The increased appetite for residential development in Australia metropolitan has created an imminent shortage of office development sites.
According to a new
Colliers International report, Competitive Rivalry: Office Versus Residential in Metro Markets, competition for assets is heating up in most metropolitan markets as increased residential development impacts upon new office supply.
John Marasco, Colliers International Managing Director of Capital Markets & Investment Services, said the land previously earmarked for office developments has been purchased for residential use land.
“This is increasing competitive pressure on land values across metropolitan office markets, at the same time as demand from investors for office investments continues,” Mr Marasco said.
“Zoned sites and existing commercial buildings are being converted to residential at an increasing rate, and in metropolitan markets this had led to minimal new development of office buildings. This increased competition has resulted in a tightening in yields for most eastern seaboard markets, following the similar trend witnessed in CBD office markets on the east coast.”
Zoning changes at Sydney Olympic Park will allow for more mixed use development. The transitioning of this market towards a more mixed use, residential focus through the Sydney Olympic Park Masterplan and the Carter Street UAP.
A 1,100 square metre site at 73-77 Wellington Street in Collingwood, originally held by the Smith Family of Australia, was converted into residential apartments by Pace Development Group to meet the rising demand of inner city living.
Related Article: The Smith Family’s Collingwood Headquarters Sells To Local Developer
Kate Gray, Colliers International Associate Director of Research, said 80 per cent of people in white collar occupations being employed outside a CBD location, when metropolitan office markets were the engine room of employment in all capital cities.
“However, with population growth and limited land supply, residential use is increasingly competing with commercial projects for development sites,” Ms Gray said.
“In recent years there are several examples of residential developers purchasing secondary commercial sites, both office and industrial, with medium term plans to redevelop as residential.
“Population growth is expected to be significant over the next few decades with Melbourne planning for 1.6 million new dwellings by 2051, and Sydney planning for 545,000 new dwellings by 2031.”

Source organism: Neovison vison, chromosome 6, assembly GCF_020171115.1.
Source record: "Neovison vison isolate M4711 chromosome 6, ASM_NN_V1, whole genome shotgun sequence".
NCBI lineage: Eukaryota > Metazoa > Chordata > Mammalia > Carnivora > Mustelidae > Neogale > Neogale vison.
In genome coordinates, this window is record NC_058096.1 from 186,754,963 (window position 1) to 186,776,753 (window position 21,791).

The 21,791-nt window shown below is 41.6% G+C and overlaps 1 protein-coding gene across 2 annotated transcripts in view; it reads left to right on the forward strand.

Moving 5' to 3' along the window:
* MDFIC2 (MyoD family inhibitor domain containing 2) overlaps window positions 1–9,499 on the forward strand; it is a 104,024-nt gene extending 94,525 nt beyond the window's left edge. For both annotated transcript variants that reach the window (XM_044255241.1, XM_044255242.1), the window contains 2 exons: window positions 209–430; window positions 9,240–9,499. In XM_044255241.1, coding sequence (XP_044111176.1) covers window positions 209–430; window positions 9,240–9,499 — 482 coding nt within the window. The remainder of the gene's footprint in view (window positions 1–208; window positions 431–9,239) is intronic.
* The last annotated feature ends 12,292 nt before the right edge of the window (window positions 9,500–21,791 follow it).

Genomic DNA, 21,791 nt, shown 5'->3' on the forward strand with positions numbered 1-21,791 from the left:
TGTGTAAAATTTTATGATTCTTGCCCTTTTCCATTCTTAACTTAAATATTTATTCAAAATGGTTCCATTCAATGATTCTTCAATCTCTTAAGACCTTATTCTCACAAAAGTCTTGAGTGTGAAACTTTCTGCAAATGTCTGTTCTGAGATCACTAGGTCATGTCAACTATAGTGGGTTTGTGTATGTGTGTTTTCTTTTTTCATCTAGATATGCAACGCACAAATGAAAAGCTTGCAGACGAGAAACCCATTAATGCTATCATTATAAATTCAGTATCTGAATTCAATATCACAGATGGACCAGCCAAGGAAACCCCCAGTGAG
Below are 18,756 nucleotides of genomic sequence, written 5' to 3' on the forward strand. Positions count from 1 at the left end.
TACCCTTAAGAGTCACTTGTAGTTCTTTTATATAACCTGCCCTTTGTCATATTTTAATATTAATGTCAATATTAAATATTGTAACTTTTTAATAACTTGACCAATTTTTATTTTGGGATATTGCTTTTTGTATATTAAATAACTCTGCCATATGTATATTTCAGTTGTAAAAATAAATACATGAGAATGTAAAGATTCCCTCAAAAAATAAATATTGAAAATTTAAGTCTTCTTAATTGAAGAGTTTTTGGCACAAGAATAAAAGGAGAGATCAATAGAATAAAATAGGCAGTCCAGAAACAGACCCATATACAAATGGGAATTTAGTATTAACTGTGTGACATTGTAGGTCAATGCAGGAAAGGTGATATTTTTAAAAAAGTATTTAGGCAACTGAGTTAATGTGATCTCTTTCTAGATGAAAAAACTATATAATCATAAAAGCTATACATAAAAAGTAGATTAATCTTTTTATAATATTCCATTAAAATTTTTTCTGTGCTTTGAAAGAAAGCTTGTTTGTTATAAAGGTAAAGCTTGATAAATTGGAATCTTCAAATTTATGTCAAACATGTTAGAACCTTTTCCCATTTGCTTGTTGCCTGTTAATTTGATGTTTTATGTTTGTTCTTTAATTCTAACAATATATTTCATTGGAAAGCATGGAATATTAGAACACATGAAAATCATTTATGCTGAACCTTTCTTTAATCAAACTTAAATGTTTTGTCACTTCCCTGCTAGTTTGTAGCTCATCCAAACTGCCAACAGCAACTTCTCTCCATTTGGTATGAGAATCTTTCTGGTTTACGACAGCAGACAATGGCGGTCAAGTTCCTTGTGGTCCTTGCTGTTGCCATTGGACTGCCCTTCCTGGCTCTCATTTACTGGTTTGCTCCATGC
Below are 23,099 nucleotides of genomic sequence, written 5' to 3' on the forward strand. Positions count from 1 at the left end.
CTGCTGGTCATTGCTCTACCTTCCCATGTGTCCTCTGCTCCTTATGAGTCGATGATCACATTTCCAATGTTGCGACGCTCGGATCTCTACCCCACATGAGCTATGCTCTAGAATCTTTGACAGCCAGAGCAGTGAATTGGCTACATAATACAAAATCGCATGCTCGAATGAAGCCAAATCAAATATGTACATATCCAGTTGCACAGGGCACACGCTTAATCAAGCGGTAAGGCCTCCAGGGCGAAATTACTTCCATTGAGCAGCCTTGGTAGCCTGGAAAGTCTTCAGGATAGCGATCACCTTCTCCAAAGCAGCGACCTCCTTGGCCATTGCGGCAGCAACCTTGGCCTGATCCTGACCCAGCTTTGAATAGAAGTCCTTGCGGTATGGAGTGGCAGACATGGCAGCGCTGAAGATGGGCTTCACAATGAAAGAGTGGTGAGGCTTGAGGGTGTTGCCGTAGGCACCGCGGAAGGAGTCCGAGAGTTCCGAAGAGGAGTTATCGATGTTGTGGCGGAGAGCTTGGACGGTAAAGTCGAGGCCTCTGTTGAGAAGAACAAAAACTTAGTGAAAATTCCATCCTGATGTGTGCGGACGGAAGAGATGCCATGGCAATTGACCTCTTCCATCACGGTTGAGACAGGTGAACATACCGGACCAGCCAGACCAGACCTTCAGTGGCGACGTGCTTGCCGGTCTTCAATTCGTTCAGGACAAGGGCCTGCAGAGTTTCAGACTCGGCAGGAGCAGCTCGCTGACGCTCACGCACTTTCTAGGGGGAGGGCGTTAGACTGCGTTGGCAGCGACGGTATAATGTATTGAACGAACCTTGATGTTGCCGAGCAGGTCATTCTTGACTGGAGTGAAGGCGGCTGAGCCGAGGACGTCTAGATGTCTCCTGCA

Nationally, new supply to be delivered to metropolitan markets during 2014 represents 124,996 square metres of new office space. There is a further 100,963 square metres of space forecast to complete in 2015. Victoria and Queensland are driving the supply pipeline, accounting for 37.6 per cent and 33.6 per cent of the supply through 2014.
Mr Marasco said there was growing demand from investors, particularly institutional, for A Grade metropolitan office assets.
“Institutional investors remain highly active in the metropolitan office markets, accounting for 69 per cent of total sales volume during the year,” he said.
“Compared to last year, there is a significant shift towards domestic investment in metro markets, in particular domestic institutional investment. Last year, offshore investment in metro markets was driving the lion’s share of investment.”
“Metro office is becoming increasingly sought after as it provides attractive yields and in some cases development upside,” Mr Marasco said.
“Hot spots such as Parramatta
in New South Wales, Fortitude
in Queensland and the soon-to-be redeveloped Chadstone commercial precinct in Victoria, are particularly sought-after.
“And while the amount of funds available for investment in property remains high, it is limited by the amount of stock available for sale in the metro markets.”
The most significant metropolitan office sales this year were part of the portfolio sale of the Commonwealth Property Fund to the joint venture of Dexus and CPP Board. This sale alone resulted in $291.45 million of metro sales during this year.
The report found that on the leasing side, vacancy has fallen slightly across most metropolitan markets, with the exception of the Adelaide market. Vacancy in Brisbane, Sydney and Adelaide remains above or close to 10 per cent.
Net absorption is positive across most markets, but demand has been particularly strong in the Melbourne and Brisbane.